Alerts cause something to occur when a certain counter reaches a value over x, or over x, y times. Then an alert has an action that occurs like, send a message to a computer, run a program, start the creation of a log of counters, or send an event to the Application Log of the Event Viewer.


Trace logs wait for an event to occur and then write to a log.


What I want to focus on here is the counter which is evaluated or measured at a regular interval instead of waiting for an event to occur.

A counter is defined by a computer, an object, a counter, and an instance and then some properties.
1) In the above image, notice that I can specify a local or remote computer
2) Next I would choose an object of interest. This is a creative area because there are so many objects to choose from. The operating system has about 40 in Windows XP. When the .NET SDK is installed it installs about 15 new objects seen in the above illustration starting with .NET CLR Data. I like the ASP.NET and ASP.NET Applications objects the best because they contain the counters seen below. See the first resource link below for details about other important objects and counters.

3) Choose a counter. Once you choose an object you can choose all counters from that object or just one or more. The only reason I would choose very many is if I was sending a log off to someone to analyze my server. They can filter the log to look at just a few things at a time, but not have to ask you to send more. To do a good job of this, I suggest using the list of objects in the first resource link below and selecting all counters for the object list and all instances for all counters. Then record every 5 seconds for ten minutes and you will have a one megabyte file after zipping to send. The difference between doing a counter log and viewing live is what you right-click to get the counter addition started. If you click the live graph and choose add counters you go live with those counters. If you right-click counter logs and choose 'new log settings', enter a log name, and then choose 'add counters' you get a log.

4) Choose which instances you want monitored, one web app or all of them together.

Let's say that from the ASP.NET Applications object, you want to look at the Anonymous Requests versus the Total Requests, and then also you want to see the Requests per Second. You would choose ASP.NET Applications object, choose Anonymouse Requests, then choose either all instances or just one application to be monitored. The importance of instances can be emphasized with the example of graphing one web app's requests against another web app. Once all four parameters are chosen you click on add. Now you may just change the counter to Total Requests and click add again. You now have two graphs and then you pick counter for Requests/Second and click add to get a 3rd graph.

The explain button next to the add button is very important though its short descriptions may seem too simple at first look. Explain tells you what the default scale is. This information is crucial. The default scaling for Request Wait Time, (the wait at IIS before processing of the request can begin), is milliseconds. If you think that because Requests per Second and some of your other counters are in seconds that Request Wait Time is you may think you have a large problem when you don't at all.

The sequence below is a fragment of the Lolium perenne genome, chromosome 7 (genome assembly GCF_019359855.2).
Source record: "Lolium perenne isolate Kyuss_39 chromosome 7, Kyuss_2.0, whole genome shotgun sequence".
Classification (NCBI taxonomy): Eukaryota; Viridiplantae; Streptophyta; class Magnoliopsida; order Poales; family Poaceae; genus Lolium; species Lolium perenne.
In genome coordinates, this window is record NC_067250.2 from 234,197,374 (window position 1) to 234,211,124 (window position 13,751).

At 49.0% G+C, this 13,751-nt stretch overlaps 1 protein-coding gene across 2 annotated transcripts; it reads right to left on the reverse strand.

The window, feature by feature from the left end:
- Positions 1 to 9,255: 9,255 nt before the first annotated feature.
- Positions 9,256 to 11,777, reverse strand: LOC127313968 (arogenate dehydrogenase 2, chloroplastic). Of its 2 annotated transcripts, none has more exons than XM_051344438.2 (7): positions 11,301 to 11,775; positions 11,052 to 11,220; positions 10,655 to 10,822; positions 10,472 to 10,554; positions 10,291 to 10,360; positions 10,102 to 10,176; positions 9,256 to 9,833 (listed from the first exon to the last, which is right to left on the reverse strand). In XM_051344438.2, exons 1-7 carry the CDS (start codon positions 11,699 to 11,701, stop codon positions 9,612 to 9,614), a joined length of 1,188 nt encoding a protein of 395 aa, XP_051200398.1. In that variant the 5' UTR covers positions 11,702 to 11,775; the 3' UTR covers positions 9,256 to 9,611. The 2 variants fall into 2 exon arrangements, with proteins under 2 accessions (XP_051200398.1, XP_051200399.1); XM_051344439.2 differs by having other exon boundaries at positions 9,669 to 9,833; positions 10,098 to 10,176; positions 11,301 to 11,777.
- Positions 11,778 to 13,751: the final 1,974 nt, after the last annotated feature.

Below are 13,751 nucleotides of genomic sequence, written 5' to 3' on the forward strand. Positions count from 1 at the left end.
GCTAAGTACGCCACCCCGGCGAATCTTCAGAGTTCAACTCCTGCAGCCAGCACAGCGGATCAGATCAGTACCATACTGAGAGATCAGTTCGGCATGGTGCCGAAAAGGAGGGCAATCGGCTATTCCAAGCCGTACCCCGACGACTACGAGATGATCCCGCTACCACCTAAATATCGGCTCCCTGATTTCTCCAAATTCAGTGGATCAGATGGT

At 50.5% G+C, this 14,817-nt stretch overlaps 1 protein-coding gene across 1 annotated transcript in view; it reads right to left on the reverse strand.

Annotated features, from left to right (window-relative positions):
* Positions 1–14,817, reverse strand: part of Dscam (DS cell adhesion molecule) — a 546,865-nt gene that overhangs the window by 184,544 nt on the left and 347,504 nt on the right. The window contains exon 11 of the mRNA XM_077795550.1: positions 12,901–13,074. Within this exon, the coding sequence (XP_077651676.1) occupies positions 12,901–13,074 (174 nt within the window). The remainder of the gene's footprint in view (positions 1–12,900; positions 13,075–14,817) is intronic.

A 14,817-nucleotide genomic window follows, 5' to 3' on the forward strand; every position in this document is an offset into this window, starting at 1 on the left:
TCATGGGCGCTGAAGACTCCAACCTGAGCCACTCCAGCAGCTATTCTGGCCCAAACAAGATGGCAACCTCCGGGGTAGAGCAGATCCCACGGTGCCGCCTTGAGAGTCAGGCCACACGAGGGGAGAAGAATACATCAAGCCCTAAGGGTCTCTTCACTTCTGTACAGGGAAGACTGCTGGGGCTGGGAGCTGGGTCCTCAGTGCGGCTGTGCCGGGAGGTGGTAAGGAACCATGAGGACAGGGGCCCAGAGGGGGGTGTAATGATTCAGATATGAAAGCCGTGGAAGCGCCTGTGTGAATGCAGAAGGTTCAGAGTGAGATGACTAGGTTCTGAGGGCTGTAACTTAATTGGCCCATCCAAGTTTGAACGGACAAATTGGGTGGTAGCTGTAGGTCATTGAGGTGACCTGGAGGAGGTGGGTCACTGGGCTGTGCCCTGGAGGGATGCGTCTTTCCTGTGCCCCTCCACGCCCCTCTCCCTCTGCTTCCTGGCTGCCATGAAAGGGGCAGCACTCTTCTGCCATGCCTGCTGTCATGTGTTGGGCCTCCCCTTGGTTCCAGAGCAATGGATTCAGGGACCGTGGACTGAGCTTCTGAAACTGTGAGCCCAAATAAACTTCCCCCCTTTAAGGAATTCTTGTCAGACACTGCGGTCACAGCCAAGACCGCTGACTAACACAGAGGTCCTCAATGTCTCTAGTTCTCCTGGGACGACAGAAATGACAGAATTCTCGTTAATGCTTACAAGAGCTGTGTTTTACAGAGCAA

I highly recommend graphing a scaled up or detailed garbage collection as % of processor time against Requests per second to see how garbage collection reacts to your hits if you are putting objects into the session.


Watching your web application live with a meaningful set of counters can be very illuminating. All that is going on can sink in to give you great ideas for the next direction your efforts should take you in and alleviate problems before they become overwhelming.


Here are additional resources concerning the use of Performance Monitor.

Which objects/counters should one monitor for web server performance?

Q248345 How to Create a Log Using System Monitor in Windows 2000

Q313064 HOW TO: Monitor Web Server Performance by Using Counter Logs in System  

Q238145 How to Monitor Bandwidth Throttling

Q302558 HOW TO: Create and Configure Performance Monitor Alerts in Windows 2000

Q323317 HOW TO: Create an IIS Baseline by Using the Web Service Object

Q323312 HOW TO: Create an IIS Baseline by Using Log Analysis

Q323314 HOW TO: Create an IIS Baseline by Using the Memory Object

Q323315 HOW TO: Create an IIS Baseline by Using the Processor Object

Q323316 HOW TO: Create an IIS Baseline by Using the Active Server Pages Object

Q305610 HOW TO: Manage System Monitor Counters in Windows XP

Q317679 HOW TO: Create and Make Changes to a Custom Counter for the Windows

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User Comments

Title: required an megabyte counter   
Name: MUkesh
Date: 2007-10-21 5:24:13 AM
how can we count that how megabytes from an internet connection have been downloaded since the given time till now. like last website opened=15 kb were used, last email sent = 23 kb used, last file downloaded was of 498.5 mb etc., this type of software i require, please guide me to get this kind of software. thnx mukesh